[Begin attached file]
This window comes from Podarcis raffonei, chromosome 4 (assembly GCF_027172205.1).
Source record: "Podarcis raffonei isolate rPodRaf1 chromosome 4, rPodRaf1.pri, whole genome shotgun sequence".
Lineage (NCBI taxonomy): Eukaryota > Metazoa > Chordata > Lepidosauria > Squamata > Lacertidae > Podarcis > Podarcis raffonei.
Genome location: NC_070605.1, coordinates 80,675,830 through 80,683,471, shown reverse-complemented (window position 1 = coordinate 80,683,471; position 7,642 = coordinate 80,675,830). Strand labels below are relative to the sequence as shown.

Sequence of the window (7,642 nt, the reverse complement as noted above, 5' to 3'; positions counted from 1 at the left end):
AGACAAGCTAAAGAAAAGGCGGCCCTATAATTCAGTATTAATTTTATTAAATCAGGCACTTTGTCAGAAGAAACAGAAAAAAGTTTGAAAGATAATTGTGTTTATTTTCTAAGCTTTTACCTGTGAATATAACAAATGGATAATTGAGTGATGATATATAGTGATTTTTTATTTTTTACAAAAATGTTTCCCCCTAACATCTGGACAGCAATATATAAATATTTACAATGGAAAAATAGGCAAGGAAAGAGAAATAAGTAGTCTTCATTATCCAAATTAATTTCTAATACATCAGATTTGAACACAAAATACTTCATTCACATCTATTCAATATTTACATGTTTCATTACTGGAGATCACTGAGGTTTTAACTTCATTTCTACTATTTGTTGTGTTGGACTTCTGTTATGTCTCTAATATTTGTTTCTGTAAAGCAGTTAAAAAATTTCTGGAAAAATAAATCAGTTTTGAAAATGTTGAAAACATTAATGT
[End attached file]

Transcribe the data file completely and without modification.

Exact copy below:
This window comes from Podarcis raffonei, chromosome 4 (assembly GCF_027172205.1).
Source record: "Podarcis raffonei isolate rPodRaf1 chromosome 4, rPodRaf1.pri, whole genome shotgun sequence".
Lineage (NCBI taxonomy): Eukaryota > Metazoa > Chordata > Lepidosauria > Squamata > Lacertidae > Podarcis > Podarcis raffonei.
Genome location: NC_070605.1, coordinates 80,675,830 through 80,683,471, shown reverse-complemented (window position 1 = coordinate 80,683,471; position 7,642 = coordinate 80,675,830). Strand labels below are relative to the sequence as shown.

Sequence of the window (7,642 nt, the reverse complement as noted above, 5' to 3'; positions counted from 1 at the left end):
AGACAAGCTAAAGAAAAGGCGGCCCTATAATTCAGTATTAATTTTATTAAATCAGGCACTTTGTCAGAAGAAACAGAAAAAAGTTTGAAAGATAATTGTGTTTATTTTCTAAGCTTTTACCTGTGAATATAACAAATGGATAATTGAGTGATGATATATAGTGATTTTTTATTTTTTACAAAAATGTTTCCCCCTAACATCTGGACAGCAATATATAAATATTTACAATGGAAAAATAGGCAAGGAAAGAGAAATAAGTAGTCTTCATTATCCAAATTAATTTCTAATACATCAGATTTGAACACAAAATACTTCATTCACATCTATTCAATATTTACATGTTTCATTACTGGAGATCACTGAGGTTTTAACTTCATTTCTACTATTTGTTGTGTTGGACTTCTGTTATGTCTCTAATATTTGTTTCTGTAAAGCAGTTAAAAAATTTCTGGAAAAATAAATCAGTTTTGAAAATGTTGAAAACATTAATGT